Tuesday, Sept 18, 2018, 7pm, City Lights Booksellers, 261 Columbus Avenue, San Francisco
celebrating the release of
Time's Language: Selected Poems (1959-2018)
from Wings Press
Ultimately, there are two kinds of poets: those who have a long vitae and those who have an amazing life. Just glancing at Margaret Randall's list of works is enough to show us we are before a distinguished and prolific writer. Beginning with Giant of Tears in 1959, she has published over forty poetry collections. To this we can add dozens more—works of oral history, essays, photography, translations, and anthologies—for a total of approximately one hundred books, many of which have been translated into Bengali, Bulgarian, Dutch, French, German, Italian, Japanese, Portuguese, Slovenian, Turkish, and for over four decades, Spanish. Yet this impressive catalog of publications pales in comparison to her life.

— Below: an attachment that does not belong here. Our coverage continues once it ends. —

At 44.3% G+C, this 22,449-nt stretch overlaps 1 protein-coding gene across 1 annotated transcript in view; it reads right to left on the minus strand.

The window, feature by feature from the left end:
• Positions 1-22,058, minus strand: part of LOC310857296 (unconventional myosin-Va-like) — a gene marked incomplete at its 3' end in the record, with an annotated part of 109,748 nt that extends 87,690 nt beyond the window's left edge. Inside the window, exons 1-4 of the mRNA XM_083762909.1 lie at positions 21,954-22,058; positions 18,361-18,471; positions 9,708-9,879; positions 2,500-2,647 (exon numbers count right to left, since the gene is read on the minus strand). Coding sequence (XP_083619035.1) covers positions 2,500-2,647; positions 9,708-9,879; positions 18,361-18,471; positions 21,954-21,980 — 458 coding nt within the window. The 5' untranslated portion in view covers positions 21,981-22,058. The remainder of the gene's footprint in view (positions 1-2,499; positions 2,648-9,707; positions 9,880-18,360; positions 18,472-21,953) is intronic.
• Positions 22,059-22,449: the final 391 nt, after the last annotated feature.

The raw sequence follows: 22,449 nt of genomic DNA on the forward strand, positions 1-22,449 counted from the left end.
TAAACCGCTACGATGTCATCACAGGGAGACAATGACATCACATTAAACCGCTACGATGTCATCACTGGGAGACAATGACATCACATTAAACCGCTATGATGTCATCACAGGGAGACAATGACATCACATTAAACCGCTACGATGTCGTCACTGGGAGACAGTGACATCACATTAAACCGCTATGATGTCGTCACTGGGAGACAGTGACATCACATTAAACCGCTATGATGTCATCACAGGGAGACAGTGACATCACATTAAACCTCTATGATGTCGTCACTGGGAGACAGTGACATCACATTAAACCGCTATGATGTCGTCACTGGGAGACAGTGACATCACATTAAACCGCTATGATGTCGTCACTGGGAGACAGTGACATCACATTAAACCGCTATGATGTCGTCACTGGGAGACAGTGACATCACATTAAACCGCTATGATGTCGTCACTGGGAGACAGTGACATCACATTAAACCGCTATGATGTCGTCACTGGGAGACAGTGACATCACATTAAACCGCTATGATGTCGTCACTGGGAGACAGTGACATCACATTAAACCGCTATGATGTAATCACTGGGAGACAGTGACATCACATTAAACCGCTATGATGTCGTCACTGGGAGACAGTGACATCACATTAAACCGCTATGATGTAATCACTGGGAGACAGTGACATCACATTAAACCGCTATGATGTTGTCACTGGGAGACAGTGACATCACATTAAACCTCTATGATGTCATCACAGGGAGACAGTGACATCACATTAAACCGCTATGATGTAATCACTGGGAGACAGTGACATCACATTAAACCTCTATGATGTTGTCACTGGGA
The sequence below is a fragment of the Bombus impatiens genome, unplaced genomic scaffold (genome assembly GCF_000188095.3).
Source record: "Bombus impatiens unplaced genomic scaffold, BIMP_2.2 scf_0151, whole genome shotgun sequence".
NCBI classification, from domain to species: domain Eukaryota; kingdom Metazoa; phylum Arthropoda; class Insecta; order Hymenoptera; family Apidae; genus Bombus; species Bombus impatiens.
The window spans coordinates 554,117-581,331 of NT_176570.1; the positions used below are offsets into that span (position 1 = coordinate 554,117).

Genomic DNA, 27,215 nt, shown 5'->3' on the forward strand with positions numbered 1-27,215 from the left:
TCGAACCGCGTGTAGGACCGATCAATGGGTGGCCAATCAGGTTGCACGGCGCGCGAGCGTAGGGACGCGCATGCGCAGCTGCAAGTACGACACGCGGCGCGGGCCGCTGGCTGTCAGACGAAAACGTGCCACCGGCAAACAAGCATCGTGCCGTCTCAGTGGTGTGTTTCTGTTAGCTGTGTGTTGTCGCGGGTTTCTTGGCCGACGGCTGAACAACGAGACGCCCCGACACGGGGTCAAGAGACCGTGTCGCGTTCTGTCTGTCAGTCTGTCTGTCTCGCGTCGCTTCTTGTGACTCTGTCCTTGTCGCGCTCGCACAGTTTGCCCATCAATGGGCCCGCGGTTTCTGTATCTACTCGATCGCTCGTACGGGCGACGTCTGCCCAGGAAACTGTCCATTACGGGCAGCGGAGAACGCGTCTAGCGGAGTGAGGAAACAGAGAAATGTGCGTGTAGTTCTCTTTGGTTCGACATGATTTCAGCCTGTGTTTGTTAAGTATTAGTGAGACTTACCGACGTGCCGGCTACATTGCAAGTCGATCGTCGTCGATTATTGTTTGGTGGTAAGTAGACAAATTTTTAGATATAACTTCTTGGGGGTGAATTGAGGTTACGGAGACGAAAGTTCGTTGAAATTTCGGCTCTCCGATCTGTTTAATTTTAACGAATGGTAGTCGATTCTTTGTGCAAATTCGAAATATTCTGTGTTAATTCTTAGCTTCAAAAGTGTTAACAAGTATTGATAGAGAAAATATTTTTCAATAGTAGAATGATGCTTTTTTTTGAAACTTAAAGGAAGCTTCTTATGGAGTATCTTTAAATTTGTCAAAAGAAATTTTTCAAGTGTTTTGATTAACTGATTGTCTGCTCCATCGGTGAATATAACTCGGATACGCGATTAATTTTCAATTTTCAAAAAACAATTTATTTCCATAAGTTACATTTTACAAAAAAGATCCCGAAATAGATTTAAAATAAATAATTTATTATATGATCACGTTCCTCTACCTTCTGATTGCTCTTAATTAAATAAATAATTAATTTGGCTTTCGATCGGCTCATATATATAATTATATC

Margaret Randall is a feminist poet, writer, photographer and social activist. Born in New York City in 1936, she has lived for extended periods in Albuquerque, New York, Seville, Mexico City, Havana, and Managua. Shorter stays in Peru and North Vietnam were also formative. In the turbulent 1960s she co-founded and co-edited EL CORNO EMPLUMADO / THE PLUMED HORN, a bilingual literary journal which for eight years published some of the most dynamic and meaningful writing of an era. From 1984 through 1994 she taught at a number of U.S. universities. She was privileged to live among New York's abstract expressionists in the 1950s and early ’60s, share the rebellion of the Beats, participate in the Mexican student movement of 1968, live in Cuba during the second decade of that country’s revolution (1969-1980), reside in Nicaragua during the first four years of the Sandinista project (1980-1984), and visit North Vietnam during the heroic last months of the U.S. American war in that country (1974).